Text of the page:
Unfortunately for some shareholders, the Dillard's (NYSE:DDS) share price has dived 41% in the last thirty days. Given the 64% drop over the last year, some shareholders might be worried that they have become bagholders. For those wondering, a bagholder is someone who keeps holding a losing stock indefinitely, without taking the time to consider its prospects carefully, going forward.
All else being equal, a share price drop should make a stock more attractive to potential investors. In the long term, share prices tend to follow earnings per share, but in the short term prices bounce around in response to short term factors (which are not always obvious). So, on certain occasions, long term focussed investors try to take advantage of pessimistic expectations to buy shares at a better price. Perhaps the simplest way to get a read on investors' expectations of a business is to look at its Price to Earnings Ratio (PE Ratio). Investors have optimistic expectations of companies with higher P/E ratios, compared to companies with lower P/E ratios.
How Does Dillard's's P/E Ratio Compare To Its Peers?
Dillard's's P/E of 5.63 indicates relatively low sentiment towards the stock. We can see in the image below that the average P/E (6.3) for companies in the multiline retail industry is higher than Dillard's's P/E.
Its relatively low P/E ratio indicates that Dillard's shareholders think it will struggle to do as well as other companies in its industry classification. While current expectations are low, the stock could be undervalued if the situation is better than the market assumes. It is arguably worth checking if insiders are buying shares, because that might imply they believe the stock is undervalued.
How Growth Rates Impact P/E Ratios
Companies that shrink earnings per share quickly will rapidly decrease the 'E' in the equation. Therefore, even if you pay a low multiple of earnings now, that multiple will become higher in the future. Then, a higher P/E might scare off shareholders, pushing the share price down.
Dillard's shrunk earnings per share by 30% over the last year. And over the longer term (5 years) earnings per share have decreased 11% annually. This might lead to muted expectations.
A Limitation: P/E Ratios Ignore Debt and Cash In The Bank
It's important to note that the P/E ratio considers the market capitalization, not the enterprise value. That means it doesn't take debt or cash into account. Theoretically, a business can improve its earnings (and produce a lower P/E in the future) by investing in growth. That means taking on debt (or spending its cash).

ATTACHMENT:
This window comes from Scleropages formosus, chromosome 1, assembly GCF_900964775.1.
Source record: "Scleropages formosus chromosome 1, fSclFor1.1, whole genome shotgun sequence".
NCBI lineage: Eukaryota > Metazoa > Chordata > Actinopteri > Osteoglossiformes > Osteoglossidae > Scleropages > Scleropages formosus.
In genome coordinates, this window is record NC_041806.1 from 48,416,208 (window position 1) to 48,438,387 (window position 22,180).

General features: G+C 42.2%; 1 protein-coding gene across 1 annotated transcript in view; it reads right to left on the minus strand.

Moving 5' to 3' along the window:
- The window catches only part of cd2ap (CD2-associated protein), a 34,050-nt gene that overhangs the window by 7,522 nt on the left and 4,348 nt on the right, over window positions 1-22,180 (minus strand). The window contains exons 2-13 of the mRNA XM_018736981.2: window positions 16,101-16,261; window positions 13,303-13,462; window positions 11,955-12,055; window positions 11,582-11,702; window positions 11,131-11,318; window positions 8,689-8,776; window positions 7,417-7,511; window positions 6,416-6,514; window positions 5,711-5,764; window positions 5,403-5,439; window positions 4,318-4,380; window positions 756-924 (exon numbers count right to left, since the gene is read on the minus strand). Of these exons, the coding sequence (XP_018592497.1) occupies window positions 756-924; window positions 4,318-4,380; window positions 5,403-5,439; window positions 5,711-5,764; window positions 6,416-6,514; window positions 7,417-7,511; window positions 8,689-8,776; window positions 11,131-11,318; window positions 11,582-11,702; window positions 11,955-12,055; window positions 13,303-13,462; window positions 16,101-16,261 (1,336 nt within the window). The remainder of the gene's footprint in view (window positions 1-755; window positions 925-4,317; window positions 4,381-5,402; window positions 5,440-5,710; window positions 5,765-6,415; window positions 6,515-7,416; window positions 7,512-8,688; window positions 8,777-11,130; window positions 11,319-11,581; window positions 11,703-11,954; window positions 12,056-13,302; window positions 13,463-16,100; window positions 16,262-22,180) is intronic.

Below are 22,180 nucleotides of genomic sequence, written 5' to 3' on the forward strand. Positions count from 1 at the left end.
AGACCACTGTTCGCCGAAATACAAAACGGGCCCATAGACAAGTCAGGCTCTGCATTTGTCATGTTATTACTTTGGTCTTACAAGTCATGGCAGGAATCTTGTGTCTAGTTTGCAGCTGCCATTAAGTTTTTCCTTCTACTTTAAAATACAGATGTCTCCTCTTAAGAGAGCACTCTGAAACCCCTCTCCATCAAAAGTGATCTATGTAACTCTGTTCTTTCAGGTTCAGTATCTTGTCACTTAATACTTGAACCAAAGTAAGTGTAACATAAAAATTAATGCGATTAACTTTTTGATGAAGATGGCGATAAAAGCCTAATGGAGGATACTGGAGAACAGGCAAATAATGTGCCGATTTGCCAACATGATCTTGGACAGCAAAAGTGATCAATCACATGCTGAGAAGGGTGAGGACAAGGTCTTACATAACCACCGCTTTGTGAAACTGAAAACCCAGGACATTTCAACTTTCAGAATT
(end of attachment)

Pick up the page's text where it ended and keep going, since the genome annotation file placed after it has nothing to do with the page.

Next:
Such spending might be good or bad, overall, but the key point here is that you need to look at debt to understand the P/E ratio in context.
Is Debt Impacting Dillard's's P/E?
Dillard's has net debt worth 50% of its market capitalization. If you want to compare its P/E ratio to other companies, you should absolutely keep in mind it has significant borrowings.
The Bottom Line On Dillard's's P/E Ratio
Dillard's has a P/E of 5.6. That's below the average in the US market, which is 13.6. When you consider that the company has significant debt, and didn't grow EPS last year, it isn't surprising that the market has muted expectations. What can be absolutely certain is that the market has become more pessimistic about Dillard's over the last month, with the P/E ratio falling from 9.6 back then to 5.6 today. For those who prefer to invest with the flow of momentum, that might be a bad sign, but for deep value investors this stock might justify some research.
When the market is wrong about a stock, it gives savvy investors an opportunity. If it is underestimating a company, investors can make money by buying and holding the shares until the market corrects itself. So this free visualization of the analyst consensus on future earnings could help you make the right decision about whether to buy, sell, or hold.
You might be able to find a better buy than Dillard's. If you want a selection of possible winners, check out this free list of interesting companies that trade on a P/E below 20 (but have proven they can grow earnings).
If you spot an error that warrants correction, please contact the editor at firstname.lastname@example.org. This article by Simply Wall St is general in nature. It does not constitute a recommendation to buy or sell any stock, and does not take account of your objectives, or your financial situation. Simply Wall St has no position in the stocks mentioned.
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